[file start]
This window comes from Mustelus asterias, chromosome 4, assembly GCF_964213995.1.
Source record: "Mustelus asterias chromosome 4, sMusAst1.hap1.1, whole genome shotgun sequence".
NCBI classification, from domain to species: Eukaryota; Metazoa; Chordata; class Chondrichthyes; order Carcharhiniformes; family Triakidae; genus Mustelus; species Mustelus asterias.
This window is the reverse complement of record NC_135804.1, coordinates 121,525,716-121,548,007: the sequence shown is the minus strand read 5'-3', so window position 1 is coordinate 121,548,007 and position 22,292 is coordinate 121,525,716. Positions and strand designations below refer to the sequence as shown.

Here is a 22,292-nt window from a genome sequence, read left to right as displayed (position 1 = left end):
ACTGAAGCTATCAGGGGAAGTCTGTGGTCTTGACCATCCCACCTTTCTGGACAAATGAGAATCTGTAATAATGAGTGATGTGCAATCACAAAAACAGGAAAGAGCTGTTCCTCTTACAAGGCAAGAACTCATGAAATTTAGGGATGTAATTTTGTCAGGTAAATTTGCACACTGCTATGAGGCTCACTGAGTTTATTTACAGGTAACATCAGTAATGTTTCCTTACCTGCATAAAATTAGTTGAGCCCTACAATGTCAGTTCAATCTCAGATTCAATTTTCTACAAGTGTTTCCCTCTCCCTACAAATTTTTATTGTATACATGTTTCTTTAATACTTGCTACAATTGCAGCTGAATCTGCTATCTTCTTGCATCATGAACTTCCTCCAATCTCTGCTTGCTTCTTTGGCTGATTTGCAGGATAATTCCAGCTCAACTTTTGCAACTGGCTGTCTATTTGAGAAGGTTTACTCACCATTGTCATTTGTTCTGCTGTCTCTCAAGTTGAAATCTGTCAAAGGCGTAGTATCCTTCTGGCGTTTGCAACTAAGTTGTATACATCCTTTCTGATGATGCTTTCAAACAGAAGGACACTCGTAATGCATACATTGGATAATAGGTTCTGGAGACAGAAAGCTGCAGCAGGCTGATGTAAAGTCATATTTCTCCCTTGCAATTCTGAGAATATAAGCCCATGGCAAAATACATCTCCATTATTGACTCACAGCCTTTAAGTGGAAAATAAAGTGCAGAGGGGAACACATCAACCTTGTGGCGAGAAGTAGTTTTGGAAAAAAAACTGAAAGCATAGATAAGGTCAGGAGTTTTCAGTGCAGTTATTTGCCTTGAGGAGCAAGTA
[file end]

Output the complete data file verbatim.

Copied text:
This window comes from Mustelus asterias, chromosome 4, assembly GCF_964213995.1.
Source record: "Mustelus asterias chromosome 4, sMusAst1.hap1.1, whole genome shotgun sequence".
NCBI classification, from domain to species: Eukaryota; Metazoa; Chordata; class Chondrichthyes; order Carcharhiniformes; family Triakidae; genus Mustelus; species Mustelus asterias.
This window is the reverse complement of record NC_135804.1, coordinates 121,525,716-121,548,007: the sequence shown is the minus strand read 5'-3', so window position 1 is coordinate 121,548,007 and position 22,292 is coordinate 121,525,716. Positions and strand designations below refer to the sequence as shown.

Here is a 22,292-nt window from a genome sequence, read left to right as displayed (position 1 = left end):
ACTGAAGCTATCAGGGGAAGTCTGTGGTCTTGACCATCCCACCTTTCTGGACAAATGAGAATCTGTAATAATGAGTGATGTGCAATCACAAAAACAGGAAAGAGCTGTTCCTCTTACAAGGCAAGAACTCATGAAATTTAGGGATGTAATTTTGTCAGGTAAATTTGCACACTGCTATGAGGCTCACTGAGTTTATTTACAGGTAACATCAGTAATGTTTCCTTACCTGCATAAAATTAGTTGAGCCCTACAATGTCAGTTCAATCTCAGATTCAATTTTCTACAAGTGTTTCCCTCTCCCTACAAATTTTTATTGTATACATGTTTCTTTAATACTTGCTACAATTGCAGCTGAATCTGCTATCTTCTTGCATCATGAACTTCCTCCAATCTCTGCTTGCTTCTTTGGCTGATTTGCAGGATAATTCCAGCTCAACTTTTGCAACTGGCTGTCTATTTGAGAAGGTTTACTCACCATTGTCATTTGTTCTGCTGTCTCTCAAGTTGAAATCTGTCAAAGGCGTAGTATCCTTCTGGCGTTTGCAACTAAGTTGTATACATCCTTTCTGATGATGCTTTCAAACAGAAGGACACTCGTAATGCATACATTGGATAATAGGTTCTGGAGACAGAAAGCTGCAGCAGGCTGATGTAAAGTCATATTTCTCCCTTGCAATTCTGAGAATATAAGCCCATGGCAAAATACATCTCCATTATTGACTCACAGCCTTTAAGTGGAAAATAAAGTGCAGAGGGGAACACATCAACCTTGTGGCGAGAAGTAGTTTTGGAAAAAAAACTGAAAGCATAGATAAGGTCAGGAGTTTTCAGTGCAGTTATTTGCCTTGAGGAGCAAGTA